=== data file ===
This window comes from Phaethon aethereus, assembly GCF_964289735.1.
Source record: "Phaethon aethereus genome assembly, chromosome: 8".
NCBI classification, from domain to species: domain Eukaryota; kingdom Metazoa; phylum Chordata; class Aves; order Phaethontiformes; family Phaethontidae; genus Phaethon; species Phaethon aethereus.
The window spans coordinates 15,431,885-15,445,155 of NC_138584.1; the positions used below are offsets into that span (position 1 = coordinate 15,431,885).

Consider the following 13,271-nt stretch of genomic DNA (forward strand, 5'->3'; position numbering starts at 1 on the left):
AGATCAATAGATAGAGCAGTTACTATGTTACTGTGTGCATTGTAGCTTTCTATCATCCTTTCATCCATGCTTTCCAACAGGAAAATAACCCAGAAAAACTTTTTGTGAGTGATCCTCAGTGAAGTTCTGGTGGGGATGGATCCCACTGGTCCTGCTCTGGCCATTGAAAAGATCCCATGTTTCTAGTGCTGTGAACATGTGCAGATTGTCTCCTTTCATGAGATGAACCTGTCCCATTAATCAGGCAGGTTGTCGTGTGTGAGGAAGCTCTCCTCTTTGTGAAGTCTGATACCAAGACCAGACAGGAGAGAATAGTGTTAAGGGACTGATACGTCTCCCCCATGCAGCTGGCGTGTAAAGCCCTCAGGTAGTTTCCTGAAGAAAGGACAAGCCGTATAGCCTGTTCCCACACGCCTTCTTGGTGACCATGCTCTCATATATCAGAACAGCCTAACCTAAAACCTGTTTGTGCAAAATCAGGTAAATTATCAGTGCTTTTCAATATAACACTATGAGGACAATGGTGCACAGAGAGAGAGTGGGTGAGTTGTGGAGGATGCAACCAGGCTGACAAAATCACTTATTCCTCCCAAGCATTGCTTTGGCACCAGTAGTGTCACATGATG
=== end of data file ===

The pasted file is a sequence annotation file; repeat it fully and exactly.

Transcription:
This window comes from Phaethon aethereus, assembly GCF_964289735.1.
Source record: "Phaethon aethereus genome assembly, chromosome: 8".
NCBI classification, from domain to species: domain Eukaryota; kingdom Metazoa; phylum Chordata; class Aves; order Phaethontiformes; family Phaethontidae; genus Phaethon; species Phaethon aethereus.
The window spans coordinates 15,431,885-15,445,155 of NC_138584.1; the positions used below are offsets into that span (position 1 = coordinate 15,431,885).

Consider the following 13,271-nt stretch of genomic DNA (forward strand, 5'->3'; position numbering starts at 1 on the left):
AGATCAATAGATAGAGCAGTTACTATGTTACTGTGTGCATTGTAGCTTTCTATCATCCTTTCATCCATGCTTTCCAACAGGAAAATAACCCAGAAAAACTTTTTGTGAGTGATCCTCAGTGAAGTTCTGGTGGGGATGGATCCCACTGGTCCTGCTCTGGCCATTGAAAAGATCCCATGTTTCTAGTGCTGTGAACATGTGCAGATTGTCTCCTTTCATGAGATGAACCTGTCCCATTAATCAGGCAGGTTGTCGTGTGTGAGGAAGCTCTCCTCTTTGTGAAGTCTGATACCAAGACCAGACAGGAGAGAATAGTGTTAAGGGACTGATACGTCTCCCCCATGCAGCTGGCGTGTAAAGCCCTCAGGTAGTTTCCTGAAGAAAGGACAAGCCGTATAGCCTGTTCCCACACGCCTTCTTGGTGACCATGCTCTCATATATCAGAACAGCCTAACCTAAAACCTGTTTGTGCAAAATCAGGTAAATTATCAGTGCTTTTCAATATAACACTATGAGGACAATGGTGCACAGAGAGAGAGTGGGTGAGTTGTGGAGGATGCAACCAGGCTGACAAAATCACTTATTCCTCCCAAGCATTGCTTTGGCACCAGTAGTGTCACATGATG